Computerized gait tests with the silicone dynamic orthotic show that the forces under the MTJ complex measured by the ground reaction forces are less than the combined ground reaction force of the heel, lateral column and forefoot together. Increasing or decreasing the load under the tarsus has a direct correlation with the biomechanical loading measured in ground reaction force. As a result, this forces the fluid under the entire tarsus and forefoot (proximal to contact), and the fluid is not displaced laterally under weightbearing and pronatory forces. However, anomalies such as rigid or neurologic flatfoot would not be suitable for this technology.
At mid-stance, hydrodynamic pressure loads and self posts the midfoot and forefoot to an equilibrium state of stability concurrent with the subtalar joint optimal position.7 This contributes to the “lever complex” as it were for propulsion while redistributing GRF of the forefoot efficiently. There is no “drop off” edge to the orthotic.
Heel-off and release of vector force allows for supination of the rearfoot. The forward progression of the rearfoot as it pivots onto the metatarsal heads and downward force at the forefoot, coupled with the weightbearing and pronatory forces of the midtarsal joint complex, now displaces fluid back to the rearfoot, momentarily prolonging the equilibrium state of stability under the forefoot and midfoot.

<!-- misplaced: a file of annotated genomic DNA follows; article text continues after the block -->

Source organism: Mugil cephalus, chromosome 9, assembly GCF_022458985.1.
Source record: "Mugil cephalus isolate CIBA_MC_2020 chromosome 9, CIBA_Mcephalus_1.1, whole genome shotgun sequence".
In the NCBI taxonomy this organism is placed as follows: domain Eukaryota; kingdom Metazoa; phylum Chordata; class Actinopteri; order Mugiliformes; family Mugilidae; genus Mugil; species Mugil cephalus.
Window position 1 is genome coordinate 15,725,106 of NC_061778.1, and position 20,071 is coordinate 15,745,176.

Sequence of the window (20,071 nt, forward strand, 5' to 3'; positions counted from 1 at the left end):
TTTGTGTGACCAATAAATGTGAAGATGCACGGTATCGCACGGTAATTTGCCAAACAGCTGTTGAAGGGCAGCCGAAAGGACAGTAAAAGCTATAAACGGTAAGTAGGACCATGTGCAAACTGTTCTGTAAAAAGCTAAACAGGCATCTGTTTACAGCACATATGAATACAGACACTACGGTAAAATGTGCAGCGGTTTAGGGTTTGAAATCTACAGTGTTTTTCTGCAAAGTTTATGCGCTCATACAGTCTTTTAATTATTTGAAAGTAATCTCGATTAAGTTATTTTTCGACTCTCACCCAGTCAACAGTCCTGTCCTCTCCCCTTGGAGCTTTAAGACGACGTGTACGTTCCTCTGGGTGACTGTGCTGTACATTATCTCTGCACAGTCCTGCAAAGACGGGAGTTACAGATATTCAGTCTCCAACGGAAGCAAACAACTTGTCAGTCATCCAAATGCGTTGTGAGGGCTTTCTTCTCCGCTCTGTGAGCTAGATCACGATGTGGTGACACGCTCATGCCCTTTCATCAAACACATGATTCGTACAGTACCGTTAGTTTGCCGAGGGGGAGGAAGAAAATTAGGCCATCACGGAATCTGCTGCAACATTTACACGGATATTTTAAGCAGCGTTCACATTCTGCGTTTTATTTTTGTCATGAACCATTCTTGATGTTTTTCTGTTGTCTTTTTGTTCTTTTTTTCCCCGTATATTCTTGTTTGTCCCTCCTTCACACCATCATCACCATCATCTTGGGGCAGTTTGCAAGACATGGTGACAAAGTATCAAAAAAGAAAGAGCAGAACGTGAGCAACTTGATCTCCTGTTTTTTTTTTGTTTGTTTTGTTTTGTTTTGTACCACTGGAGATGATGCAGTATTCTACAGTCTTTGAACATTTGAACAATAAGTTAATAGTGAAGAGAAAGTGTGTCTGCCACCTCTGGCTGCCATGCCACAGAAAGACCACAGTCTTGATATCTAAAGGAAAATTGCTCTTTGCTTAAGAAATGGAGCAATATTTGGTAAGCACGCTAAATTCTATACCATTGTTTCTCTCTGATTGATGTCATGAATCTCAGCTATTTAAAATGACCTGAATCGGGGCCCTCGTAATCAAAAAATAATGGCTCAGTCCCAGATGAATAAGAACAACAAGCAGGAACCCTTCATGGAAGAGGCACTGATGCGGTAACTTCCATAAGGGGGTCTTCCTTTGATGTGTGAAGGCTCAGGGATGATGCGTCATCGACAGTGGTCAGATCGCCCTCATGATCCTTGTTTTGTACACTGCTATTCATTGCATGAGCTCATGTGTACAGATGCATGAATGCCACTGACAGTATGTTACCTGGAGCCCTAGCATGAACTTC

Supination of the midtarsal joint and metatarsal lift off, fluid support has unloaded back to its most posterior position of the rearfoot in preparation of heel strike again.
During the entire stance phase of the gait cycle, this fluid technology is in constant biomechanical loading or unloading contact with the plantar surface of the foot, resulting in a greater surface area and reduction in “force per unit area.”
Additional Considerations With Fluid Technology And Orthoses
Since one can predict what the fluid support effects will probably do mechanically, the practitioner can predict, via the fit of the devices and the patient’s comfort, if the biomechanical outcome is correct.
Knowing exactly what to expect allows the practitioner the opportunity to evaluate the biomechanical prescription from a “criteria of the fit” point of view over the patient’s subjective complaints. If necessary, one can make incremental adjustments by adding 3 to 6 mg of fluid, which raises the talonavicular joint and supinates the planes of motion at the tarsus. Reducing fluid volume does just the opposite in cases of over-correction.